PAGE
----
We have patiently been waiting for the month end to come so we can stock up on groceries again. It has been an interesting week of meals made from those items that have been hiding in the cupboard and the freezer! We have been able to make the most delicious breads thanks to my sister who kindly left her bread machine with me while she is away for a couple of months.
This morning I fried eggs for the children and served them on freshly baked herb bread. They wolfed it down! The machine was set straight back into action while we did our lessons for the morning. The aroma of freshly baked raisin bread was calling to the hungry tummies just in time for lunch! It was eaten with lashing of butter and plum jam while still steaming hot.
J has just finished reading Jock of the Bushveld as part of his studies. It is a true story by South African author Sir Percy Fitzpatrick. The book tells of Fitzpatrick's travels with his dog, Jock, during the 1880s, when he worked as a storeman, prospector's assistant, journalist and ox-wagon transport-rider in the Bushveld region of the Transvaal (then the South African Republic).
Fitzpatrick later recounted these adventures as bedtime stories to his four children. Rudyard Kipling, a good friend of Fitzpatrick, also took part in these story-telling evenings and eventually persuaded him to collect these tales in book form.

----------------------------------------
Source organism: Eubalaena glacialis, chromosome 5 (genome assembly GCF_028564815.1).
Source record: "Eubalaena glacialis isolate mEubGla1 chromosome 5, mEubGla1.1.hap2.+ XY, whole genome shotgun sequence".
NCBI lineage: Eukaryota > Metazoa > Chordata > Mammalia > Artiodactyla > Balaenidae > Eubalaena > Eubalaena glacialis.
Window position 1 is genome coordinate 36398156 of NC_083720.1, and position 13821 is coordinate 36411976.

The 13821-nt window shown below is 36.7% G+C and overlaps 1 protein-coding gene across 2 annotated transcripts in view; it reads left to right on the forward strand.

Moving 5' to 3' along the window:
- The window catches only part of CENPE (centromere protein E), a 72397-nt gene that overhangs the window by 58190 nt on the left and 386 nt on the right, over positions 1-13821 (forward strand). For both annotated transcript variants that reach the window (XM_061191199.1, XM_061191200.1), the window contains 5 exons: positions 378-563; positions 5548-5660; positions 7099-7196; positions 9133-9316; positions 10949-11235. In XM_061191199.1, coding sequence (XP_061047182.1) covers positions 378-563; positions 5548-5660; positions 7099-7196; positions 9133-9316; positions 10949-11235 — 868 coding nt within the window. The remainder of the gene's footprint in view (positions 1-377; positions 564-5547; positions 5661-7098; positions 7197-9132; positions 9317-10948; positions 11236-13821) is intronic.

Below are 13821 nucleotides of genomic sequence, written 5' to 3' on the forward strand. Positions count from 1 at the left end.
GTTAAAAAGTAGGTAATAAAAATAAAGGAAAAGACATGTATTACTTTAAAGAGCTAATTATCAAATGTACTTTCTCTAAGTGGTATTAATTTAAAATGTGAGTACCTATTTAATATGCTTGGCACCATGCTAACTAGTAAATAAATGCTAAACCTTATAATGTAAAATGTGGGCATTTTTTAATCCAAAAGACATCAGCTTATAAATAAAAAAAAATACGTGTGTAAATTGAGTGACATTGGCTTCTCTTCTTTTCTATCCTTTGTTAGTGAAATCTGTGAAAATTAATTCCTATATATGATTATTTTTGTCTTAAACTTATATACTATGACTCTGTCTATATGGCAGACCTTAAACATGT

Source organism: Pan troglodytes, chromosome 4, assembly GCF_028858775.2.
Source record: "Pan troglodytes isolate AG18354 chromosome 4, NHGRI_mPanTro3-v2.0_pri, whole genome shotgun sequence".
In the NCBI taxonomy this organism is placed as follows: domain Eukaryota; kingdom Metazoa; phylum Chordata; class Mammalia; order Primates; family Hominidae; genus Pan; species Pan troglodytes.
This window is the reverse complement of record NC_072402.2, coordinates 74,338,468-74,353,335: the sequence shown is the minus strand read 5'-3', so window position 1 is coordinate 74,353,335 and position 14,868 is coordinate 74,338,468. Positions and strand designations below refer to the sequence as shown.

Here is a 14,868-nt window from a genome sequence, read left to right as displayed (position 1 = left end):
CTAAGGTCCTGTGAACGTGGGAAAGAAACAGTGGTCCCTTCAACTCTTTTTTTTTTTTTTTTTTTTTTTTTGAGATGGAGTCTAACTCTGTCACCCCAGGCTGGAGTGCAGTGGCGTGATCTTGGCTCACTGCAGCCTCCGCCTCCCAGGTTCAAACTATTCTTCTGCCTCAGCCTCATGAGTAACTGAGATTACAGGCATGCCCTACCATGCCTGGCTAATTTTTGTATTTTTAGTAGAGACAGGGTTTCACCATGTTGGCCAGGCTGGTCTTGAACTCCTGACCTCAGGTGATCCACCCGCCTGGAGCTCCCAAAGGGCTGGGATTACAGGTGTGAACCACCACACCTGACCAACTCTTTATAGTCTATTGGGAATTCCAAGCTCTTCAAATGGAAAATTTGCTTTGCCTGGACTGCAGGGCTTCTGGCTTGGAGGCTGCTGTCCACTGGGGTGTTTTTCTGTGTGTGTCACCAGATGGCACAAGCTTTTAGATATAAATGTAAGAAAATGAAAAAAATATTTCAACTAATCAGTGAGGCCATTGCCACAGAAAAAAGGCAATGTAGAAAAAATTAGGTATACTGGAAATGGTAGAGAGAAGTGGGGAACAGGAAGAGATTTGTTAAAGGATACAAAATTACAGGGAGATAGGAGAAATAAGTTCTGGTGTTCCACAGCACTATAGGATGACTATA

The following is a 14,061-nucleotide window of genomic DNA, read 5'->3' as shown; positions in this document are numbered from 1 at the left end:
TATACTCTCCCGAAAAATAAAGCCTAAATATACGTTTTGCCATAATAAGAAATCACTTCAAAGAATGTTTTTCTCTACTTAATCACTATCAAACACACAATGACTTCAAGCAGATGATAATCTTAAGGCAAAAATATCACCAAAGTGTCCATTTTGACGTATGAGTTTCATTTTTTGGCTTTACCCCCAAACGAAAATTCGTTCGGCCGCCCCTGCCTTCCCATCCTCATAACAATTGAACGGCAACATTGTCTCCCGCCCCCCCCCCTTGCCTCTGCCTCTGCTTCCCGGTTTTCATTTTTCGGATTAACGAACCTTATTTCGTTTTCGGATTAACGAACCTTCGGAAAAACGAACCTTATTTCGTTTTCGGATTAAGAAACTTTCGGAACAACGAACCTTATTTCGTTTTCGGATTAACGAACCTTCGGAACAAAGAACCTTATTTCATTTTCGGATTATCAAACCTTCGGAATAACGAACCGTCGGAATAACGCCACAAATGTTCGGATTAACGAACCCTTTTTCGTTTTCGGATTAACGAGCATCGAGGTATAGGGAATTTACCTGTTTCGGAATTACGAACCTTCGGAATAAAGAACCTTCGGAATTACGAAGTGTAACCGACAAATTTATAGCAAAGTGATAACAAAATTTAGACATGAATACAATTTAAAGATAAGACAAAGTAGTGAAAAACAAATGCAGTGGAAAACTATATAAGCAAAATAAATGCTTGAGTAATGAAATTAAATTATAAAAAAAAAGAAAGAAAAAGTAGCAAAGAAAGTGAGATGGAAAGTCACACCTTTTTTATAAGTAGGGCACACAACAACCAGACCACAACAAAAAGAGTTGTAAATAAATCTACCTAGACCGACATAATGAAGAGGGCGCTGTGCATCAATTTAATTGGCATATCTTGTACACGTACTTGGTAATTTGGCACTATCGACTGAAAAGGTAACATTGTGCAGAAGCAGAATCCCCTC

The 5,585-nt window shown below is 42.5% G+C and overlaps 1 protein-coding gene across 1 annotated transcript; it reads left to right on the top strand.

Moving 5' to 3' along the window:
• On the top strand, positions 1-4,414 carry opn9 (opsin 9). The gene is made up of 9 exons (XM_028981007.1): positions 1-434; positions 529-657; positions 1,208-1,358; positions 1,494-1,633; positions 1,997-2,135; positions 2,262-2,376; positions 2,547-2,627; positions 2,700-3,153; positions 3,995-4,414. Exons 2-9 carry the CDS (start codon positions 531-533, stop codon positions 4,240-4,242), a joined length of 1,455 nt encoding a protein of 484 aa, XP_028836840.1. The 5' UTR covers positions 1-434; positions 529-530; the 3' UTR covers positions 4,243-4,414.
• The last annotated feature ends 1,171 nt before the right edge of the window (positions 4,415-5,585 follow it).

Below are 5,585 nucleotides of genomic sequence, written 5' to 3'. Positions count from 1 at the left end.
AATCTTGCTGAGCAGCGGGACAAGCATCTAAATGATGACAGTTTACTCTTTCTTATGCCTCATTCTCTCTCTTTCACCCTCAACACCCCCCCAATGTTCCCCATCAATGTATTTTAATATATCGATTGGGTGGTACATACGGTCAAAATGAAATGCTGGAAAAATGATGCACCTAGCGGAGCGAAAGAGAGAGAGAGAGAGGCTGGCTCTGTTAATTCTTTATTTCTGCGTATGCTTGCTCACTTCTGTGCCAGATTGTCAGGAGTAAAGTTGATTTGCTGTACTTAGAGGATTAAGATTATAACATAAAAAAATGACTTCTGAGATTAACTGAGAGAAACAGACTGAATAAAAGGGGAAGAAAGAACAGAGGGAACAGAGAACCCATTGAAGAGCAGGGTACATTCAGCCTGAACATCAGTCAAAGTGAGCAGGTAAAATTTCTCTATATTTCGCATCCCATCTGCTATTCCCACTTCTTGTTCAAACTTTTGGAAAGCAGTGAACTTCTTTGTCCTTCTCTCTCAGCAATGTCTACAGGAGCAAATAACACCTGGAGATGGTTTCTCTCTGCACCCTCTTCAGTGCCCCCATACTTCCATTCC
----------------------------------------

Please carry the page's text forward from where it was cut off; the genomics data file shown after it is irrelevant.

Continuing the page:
The book was first published in 1907 and had an extremely warm reception, being reprinted four times in that year alone. Since then it has achieved the status of a classic South African book and has been also widely read abroad - more than one hundred editions have been printed and it has been translated into Afrikaans, Dutch, French, Xhosa and Zulu, amongst others. Jock was saved by Fitzpatrick from being drowned in a bucket for being the runt of the litter (he would ruin the litter if left with them). Jock was very loyal towards Percy, and brave.
There is a statue of Jock in front of the City Hall in Barberton, Mpumalanga
He was once enticed to fight a baboon by Seedling. He killed the baboon in the fight, due to his small, stocky build.
Jock permanently lost his hearing when a kudu cow kicked him. This is attributed as one of the main reasons he died, as he could not hear Tom Barnett when he called him, and was mistakenly shot, because he was thought to be the dog killing chickens on the farm (when Jock had meanwhile already killed the other intruding dog).
Jock was an English Staffordshire Bull Terrier.
This afternoon we huddled under blankets on the couch to watch the original movie of Jock of the Bushveld. It was great to watch this movie together as we have studied so much South African history in the last year and a bit. I could not help but shed a tear in the movie. The children know their soft old mom so well and kept checking to see if I was crying yet!